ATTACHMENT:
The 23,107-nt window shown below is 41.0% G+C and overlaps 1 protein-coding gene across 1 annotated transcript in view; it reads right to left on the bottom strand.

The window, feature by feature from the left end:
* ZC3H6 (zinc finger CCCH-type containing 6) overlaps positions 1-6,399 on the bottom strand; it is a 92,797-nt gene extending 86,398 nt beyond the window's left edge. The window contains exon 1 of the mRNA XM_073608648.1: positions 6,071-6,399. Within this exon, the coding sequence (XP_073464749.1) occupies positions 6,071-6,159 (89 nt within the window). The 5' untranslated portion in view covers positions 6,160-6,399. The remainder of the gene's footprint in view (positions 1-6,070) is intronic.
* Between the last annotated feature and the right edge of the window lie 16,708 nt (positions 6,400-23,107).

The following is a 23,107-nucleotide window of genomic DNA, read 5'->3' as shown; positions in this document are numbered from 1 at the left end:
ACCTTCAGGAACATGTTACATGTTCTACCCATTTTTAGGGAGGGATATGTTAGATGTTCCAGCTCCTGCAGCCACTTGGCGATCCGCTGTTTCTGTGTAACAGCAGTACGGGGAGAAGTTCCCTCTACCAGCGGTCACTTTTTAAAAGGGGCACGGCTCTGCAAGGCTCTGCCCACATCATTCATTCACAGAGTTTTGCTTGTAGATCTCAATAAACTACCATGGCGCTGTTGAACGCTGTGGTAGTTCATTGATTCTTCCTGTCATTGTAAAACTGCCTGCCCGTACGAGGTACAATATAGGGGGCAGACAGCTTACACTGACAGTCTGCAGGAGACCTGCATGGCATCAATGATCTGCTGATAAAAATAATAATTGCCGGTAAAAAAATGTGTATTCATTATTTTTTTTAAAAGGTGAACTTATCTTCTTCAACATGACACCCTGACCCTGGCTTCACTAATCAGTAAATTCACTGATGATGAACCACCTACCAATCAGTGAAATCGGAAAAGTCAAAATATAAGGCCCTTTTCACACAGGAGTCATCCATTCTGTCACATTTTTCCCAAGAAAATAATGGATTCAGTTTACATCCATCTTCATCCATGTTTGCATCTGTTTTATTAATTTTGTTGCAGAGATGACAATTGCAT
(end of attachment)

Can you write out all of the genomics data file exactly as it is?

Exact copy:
The 23,107-nt window shown below is 41.0% G+C and overlaps 1 protein-coding gene across 1 annotated transcript in view; it reads right to left on the bottom strand.

The window, feature by feature from the left end:
* ZC3H6 (zinc finger CCCH-type containing 6) overlaps positions 1-6,399 on the bottom strand; it is a 92,797-nt gene extending 86,398 nt beyond the window's left edge. The window contains exon 1 of the mRNA XM_073608648.1: positions 6,071-6,399. Within this exon, the coding sequence (XP_073464749.1) occupies positions 6,071-6,159 (89 nt within the window). The 5' untranslated portion in view covers positions 6,160-6,399. The remainder of the gene's footprint in view (positions 1-6,070) is intronic.
* Between the last annotated feature and the right edge of the window lie 16,708 nt (positions 6,400-23,107).

The following is a 23,107-nucleotide window of genomic DNA, read 5'->3' as shown; positions in this document are numbered from 1 at the left end:
ACCTTCAGGAACATGTTACATGTTCTACCCATTTTTAGGGAGGGATATGTTAGATGTTCCAGCTCCTGCAGCCACTTGGCGATCCGCTGTTTCTGTGTAACAGCAGTACGGGGAGAAGTTCCCTCTACCAGCGGTCACTTTTTAAAAGGGGCACGGCTCTGCAAGGCTCTGCCCACATCATTCATTCACAGAGTTTTGCTTGTAGATCTCAATAAACTACCATGGCGCTGTTGAACGCTGTGGTAGTTCATTGATTCTTCCTGTCATTGTAAAACTGCCTGCCCGTACGAGGTACAATATAGGGGGCAGACAGCTTACACTGACAGTCTGCAGGAGACCTGCATGGCATCAATGATCTGCTGATAAAAATAATAATTGCCGGTAAAAAAATGTGTATTCATTATTTTTTTTAAAAGGTGAACTTATCTTCTTCAACATGACACCCTGACCCTGGCTTCACTAATCAGTAAATTCACTGATGATGAACCACCTACCAATCAGTGAAATCGGAAAAGTCAAAATATAAGGCCCTTTTCACACAGGAGTCATCCATTCTGTCACATTTTTCCCAAGAAAATAATGGATTCAGTTTACATCCATCTTCATCCATGTTTGCATCTGTTTTATTAATTTTGTTGCAGAGATGACAATTGCAT